Conflicting fishing data causes a stir
FISHERIES scientists are split about the charter fishing industry’s calls to create a new net-free zone from Port Douglas to Cape Tribulation.
Retired fisheries biologist and Wonga Beach resident, David Cook, believes Far North fishers were being ignored in academic reports that may shape government policy about net-free zones.
Mr Cook is backing calls for the net-free zone to protect local fish stocks.
He has submitted an independent review into an unpublished James Cook University report about grey Spanish mackerel stocks in the Port Douglas region.
“The report belittles the experience of respondents and at worst, discounts facts obtained from competent, experienced,
senior fishers,” he said.
He believes grey mackerel stocks are suffering from overfishing, but the report’s author, Dr Renae Tobin, said grey mackerel stocks were not in danger and does not believe a net-free zone is needed.
“I think there are a lot of recreational fishing areas, I don’t think we need another one,” she said.
“A lot of concern that were raised by the community probably reflected a change in fishing due to rezoning of the coastal areas.”
The JCU report aimed to find solutions to conflict and appropriateness of co-management of recreational and commercial fishers.
Dr Tobin’s report found while line fishers suggested grey mackerel stocks were declining, commercial net fishing logbook data revealed increases in landed catches in Port Douglas.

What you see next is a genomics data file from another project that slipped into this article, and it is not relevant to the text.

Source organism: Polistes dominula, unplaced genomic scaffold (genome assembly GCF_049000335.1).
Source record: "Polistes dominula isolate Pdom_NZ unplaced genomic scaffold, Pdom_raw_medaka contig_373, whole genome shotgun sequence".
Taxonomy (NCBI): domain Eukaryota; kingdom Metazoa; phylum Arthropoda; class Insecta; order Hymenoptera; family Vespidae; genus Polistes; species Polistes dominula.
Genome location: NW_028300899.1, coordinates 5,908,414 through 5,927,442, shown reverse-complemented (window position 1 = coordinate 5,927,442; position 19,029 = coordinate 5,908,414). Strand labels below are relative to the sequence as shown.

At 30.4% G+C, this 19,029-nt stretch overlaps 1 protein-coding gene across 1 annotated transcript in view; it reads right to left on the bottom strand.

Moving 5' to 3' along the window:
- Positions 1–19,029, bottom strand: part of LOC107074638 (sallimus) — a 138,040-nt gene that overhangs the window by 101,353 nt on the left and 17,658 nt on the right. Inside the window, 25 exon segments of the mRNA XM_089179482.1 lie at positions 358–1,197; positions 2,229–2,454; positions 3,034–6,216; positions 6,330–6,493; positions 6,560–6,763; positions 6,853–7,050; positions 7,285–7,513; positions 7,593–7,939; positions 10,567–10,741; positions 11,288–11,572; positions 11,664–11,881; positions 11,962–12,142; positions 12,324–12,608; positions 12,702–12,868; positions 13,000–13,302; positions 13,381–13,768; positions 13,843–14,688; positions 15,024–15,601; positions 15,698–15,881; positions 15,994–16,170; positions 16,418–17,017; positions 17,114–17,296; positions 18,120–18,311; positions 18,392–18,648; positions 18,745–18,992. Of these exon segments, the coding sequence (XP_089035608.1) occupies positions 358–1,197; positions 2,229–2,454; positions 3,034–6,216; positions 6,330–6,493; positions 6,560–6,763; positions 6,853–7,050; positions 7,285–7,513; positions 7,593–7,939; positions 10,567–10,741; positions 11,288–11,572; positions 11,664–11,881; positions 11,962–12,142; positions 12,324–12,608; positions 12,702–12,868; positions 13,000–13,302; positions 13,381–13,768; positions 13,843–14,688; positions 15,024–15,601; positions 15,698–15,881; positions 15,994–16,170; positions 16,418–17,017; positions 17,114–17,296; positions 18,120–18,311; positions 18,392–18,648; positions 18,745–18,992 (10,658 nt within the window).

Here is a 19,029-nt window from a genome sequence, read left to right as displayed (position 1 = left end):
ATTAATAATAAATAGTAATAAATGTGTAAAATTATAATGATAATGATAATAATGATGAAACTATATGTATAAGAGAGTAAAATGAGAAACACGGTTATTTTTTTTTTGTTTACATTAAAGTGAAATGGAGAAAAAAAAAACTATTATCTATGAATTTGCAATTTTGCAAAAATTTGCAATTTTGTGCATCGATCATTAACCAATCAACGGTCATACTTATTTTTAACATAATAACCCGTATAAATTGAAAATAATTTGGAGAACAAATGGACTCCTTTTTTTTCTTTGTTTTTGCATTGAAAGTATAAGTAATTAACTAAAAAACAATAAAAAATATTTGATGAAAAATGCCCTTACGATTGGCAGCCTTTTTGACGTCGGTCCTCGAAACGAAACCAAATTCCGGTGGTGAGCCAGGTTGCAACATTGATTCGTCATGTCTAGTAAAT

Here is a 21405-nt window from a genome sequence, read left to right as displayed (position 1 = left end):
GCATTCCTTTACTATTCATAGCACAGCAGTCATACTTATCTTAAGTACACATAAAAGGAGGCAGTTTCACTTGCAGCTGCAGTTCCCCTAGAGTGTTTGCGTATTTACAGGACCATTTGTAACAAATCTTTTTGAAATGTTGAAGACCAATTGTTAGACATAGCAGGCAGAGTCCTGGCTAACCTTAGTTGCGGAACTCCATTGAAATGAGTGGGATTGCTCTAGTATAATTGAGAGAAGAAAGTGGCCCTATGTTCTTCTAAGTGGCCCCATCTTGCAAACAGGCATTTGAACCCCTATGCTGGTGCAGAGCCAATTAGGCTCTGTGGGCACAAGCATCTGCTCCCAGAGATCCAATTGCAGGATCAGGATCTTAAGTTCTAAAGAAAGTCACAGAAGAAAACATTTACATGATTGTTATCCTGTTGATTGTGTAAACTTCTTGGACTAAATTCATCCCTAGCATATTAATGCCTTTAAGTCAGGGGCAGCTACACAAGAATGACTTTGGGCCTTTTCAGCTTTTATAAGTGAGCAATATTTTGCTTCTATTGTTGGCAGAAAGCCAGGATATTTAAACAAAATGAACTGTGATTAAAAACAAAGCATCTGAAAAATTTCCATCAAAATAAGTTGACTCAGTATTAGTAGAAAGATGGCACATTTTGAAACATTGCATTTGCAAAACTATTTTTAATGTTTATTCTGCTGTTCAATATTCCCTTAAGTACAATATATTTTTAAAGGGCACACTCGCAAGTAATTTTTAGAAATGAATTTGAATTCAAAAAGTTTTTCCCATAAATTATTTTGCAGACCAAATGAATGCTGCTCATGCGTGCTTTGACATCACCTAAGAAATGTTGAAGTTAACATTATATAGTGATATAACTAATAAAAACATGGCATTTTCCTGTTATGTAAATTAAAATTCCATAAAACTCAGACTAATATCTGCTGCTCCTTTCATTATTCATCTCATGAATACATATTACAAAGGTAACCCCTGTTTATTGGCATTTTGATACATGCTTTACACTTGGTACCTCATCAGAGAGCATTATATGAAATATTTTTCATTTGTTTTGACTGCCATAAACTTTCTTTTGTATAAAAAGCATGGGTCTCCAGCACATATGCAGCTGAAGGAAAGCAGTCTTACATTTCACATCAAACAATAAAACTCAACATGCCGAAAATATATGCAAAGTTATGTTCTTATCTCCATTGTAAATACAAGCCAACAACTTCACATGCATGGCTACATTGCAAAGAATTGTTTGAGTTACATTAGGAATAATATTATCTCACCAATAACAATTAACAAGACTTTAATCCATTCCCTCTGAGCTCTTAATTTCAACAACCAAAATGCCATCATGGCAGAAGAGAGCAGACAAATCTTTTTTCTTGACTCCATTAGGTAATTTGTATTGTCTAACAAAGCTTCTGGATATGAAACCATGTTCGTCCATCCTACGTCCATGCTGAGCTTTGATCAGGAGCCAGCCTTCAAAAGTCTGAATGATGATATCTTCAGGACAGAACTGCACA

No catch data was available for the recreational sector to confirm reported declines.
She said the report was reviewed through formal processes and hasn’t been published because the project had not been completed.
The study was done at the invitation of the community, where co-ordinator of the local Network for Sustainable Fishing was Mr Cook, who set-up interviews with about 30 survey respondents.
“It is really not appropriate for David Cook to review it given he is so invested in that area and involved in the surveys,” Dr Tobin said.
A key finding of Dr Tobin’s research was that a third party would need to make a decision on the net-free zone because a compromise could not be reached.
“Particularly given there has been a sustainable fisheries strategy released that clearly states any decisions are based on science, rather than ad hoc decisions,” she said.
Recreational and commercial mackerel fishermen have been clashing for a decade as this 2007 photo depicts.